Eriks ready to 'tackle' newest challenge

At 6-2 and 219 pounds, Ty Eriks has the size and speed to play numerous positions. When he was recruited out of O'Dea High School in Seattle, Ty had ripped up the high school ranks playing fullback in coach Monte Kohler's system but he knew he could play tailback in the Pac-10. The coaches at the University of Washington felt the same way.

Now that Ty has put in his first season at the 'U' that tune has changed, although Eriks still feels like could have made an impact carrying the rock.

"It was very fair," Eriks told recently about his conversion from offense to defense. "I had a meeting with Coach (Neuheisel) and he gave me a choice of what I wanted to do and I chose safety over running back. He said that there is a good opportunity there and I'm ready to take advantage of that opportunity."

Some could say that this move was destiny for Eriks. Is it a coincidence that his roommate is also a safety?

"Evan B (Benjamin) is my roommate so I hang with him all the time, but definitely I socialize with the defensive guys more now than before," Eriks said.

Ty has had some time to soak in the switch and now feels more energized than ever about what the future holds.

"I'm pretty excited to play safety," he said. "It was kind of tough at first because running back is something I've done for a while and it's something I knew I could be good at but I'm pretty excited about the change. I've played running back for years and years and years, so something a little different might be fun."

Other than changing position, philosophies and coaches, things are pretty tame for the first-year college student. Including trips to the chow line.

"It varies," Eriks said about the menu. "They don't keep it too consistent. It's not the same stuff all the time. The burgers are good. I don't really eat their fried fish strips though. I'll eat a green salad and usually some meat of some kind."

And even when there isn't technically a football 'season', there's always things football-related going on.

"Mat drills, lifting and going through my own cardio workout," Eriks said about his off-season routine. "I've got to keep my lungs in shape. And we're doing 7-on-7 stuff, working on pass protections and stuff like that, getting a head start."

Ty insists that even though he's still relatively young in the program, mat drills contain a lot more bark than bite.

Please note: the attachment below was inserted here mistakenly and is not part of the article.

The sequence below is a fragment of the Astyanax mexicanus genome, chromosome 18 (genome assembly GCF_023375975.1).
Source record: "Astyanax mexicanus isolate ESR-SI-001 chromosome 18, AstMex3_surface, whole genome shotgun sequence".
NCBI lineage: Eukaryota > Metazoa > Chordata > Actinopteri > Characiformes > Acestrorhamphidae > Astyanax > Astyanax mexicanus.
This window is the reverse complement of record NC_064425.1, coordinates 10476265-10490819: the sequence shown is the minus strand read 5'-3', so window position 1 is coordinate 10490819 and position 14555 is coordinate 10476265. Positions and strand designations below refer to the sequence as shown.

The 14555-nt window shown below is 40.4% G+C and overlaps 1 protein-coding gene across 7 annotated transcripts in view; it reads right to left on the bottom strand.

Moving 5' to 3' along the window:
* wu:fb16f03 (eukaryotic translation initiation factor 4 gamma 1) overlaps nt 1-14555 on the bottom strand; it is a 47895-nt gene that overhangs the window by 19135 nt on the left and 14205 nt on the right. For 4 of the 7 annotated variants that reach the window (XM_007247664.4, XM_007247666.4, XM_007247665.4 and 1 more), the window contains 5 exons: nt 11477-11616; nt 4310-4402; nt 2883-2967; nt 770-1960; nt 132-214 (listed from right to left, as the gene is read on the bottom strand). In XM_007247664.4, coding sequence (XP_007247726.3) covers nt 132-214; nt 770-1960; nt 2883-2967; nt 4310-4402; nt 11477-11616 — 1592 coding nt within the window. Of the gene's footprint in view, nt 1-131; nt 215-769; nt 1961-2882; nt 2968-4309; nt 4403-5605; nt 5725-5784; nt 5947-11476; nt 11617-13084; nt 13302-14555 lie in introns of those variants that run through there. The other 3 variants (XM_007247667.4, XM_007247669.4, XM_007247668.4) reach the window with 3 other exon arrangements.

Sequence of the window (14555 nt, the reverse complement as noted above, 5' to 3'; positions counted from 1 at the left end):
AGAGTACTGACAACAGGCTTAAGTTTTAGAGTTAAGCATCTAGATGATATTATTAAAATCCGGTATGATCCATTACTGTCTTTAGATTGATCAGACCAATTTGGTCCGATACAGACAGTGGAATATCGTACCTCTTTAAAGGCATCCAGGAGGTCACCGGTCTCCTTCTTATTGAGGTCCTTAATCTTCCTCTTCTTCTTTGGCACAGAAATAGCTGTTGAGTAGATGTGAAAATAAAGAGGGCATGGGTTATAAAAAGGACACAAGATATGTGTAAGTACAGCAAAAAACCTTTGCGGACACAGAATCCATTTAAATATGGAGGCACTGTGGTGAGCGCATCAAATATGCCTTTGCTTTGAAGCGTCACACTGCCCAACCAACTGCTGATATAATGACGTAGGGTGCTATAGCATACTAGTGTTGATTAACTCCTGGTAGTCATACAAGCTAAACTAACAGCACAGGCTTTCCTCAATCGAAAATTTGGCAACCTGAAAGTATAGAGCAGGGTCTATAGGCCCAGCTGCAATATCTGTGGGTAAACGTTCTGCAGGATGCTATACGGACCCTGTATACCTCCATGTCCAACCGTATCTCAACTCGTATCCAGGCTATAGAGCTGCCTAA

"They are tough, but I think the conditioning between the end of the season and the bowl game was tougher," he said. "But the players scare you about it. Just the aura, people talking it up and saying how hard it is but I think the toughest part is the fact that it's at 6 O'Clock in the morning."

What was harder for Eriks to swallow was his natural instinct to run. Having to ride the pine while redshirting was something Ty hasn't had to do since he was in junior high.

"It was tough, hard to get used to," he said about not playing. "In high school you are used to playing all the time. I played from 9th grade on through my senior year. It was different. It's hard knowing that you can still learn things without wasting a season and once I realized that I took advantage of that opportunity."

But even in practice, Eriks knew he wasn't at O'Dea anymore.

"The speed of the game, no question," he said when asked about the biggest difference between 3A and D1 ball. "You pick up on those things pretty fast being in the heat of things. The physical aspect of things was different but you get used to it pretty quick. That's not a hard transition at all, at least it wasn't for me."

Right now Ty doesn't have to worry about contact. He has skills to master, chief among them being the fine art of backpeddaling.

"I played some outside linebacker in high school but I've heard that outside linebacker and safety are similar in certain ways," he said. "I know it will be a tough transition just getting used to going backwards instead of going forwards." (laughs)

Instead of Tony Alford, Eriks now is under the tutelage of Bobby Hauck. With any new charge, Hauck expects Ty to crawl first before he can walk. Ty hopes the 'crawling' process goes as quickly as possible.

"We've met and talked about coverages and I've set up meetings with him about those things," Ty said. "I'm just learning the defense right now. We haven't really talked about anything else. That's what I'm focusing on first."

It will be a sight watching his old position-mates running hard through the hole while Ty comes up in support. Will he hesitate to give Rich Alexis or Chris Singleton a pop? No way. He's got a job to do.

"I'm definitely going to put a lick on them best I can," he said without hesitation. "I'm going to try my best to win that position and get the best opportunity to play, so I'll do what I have to do."

So what will Husky fans see this spring from Ty? "They'll see a hard work ethic, just trying to do my best and do the best that I can out there. I'll definitely learn the defense as best I can and play my hardest."

And hopefully for Eriks, no more position switches.

"As far as I know, safety," he said. "That's it. I'm learning the coverages and stuff like that, so that's what I know right now. If anything else changes, it'll be news to me." Top Stories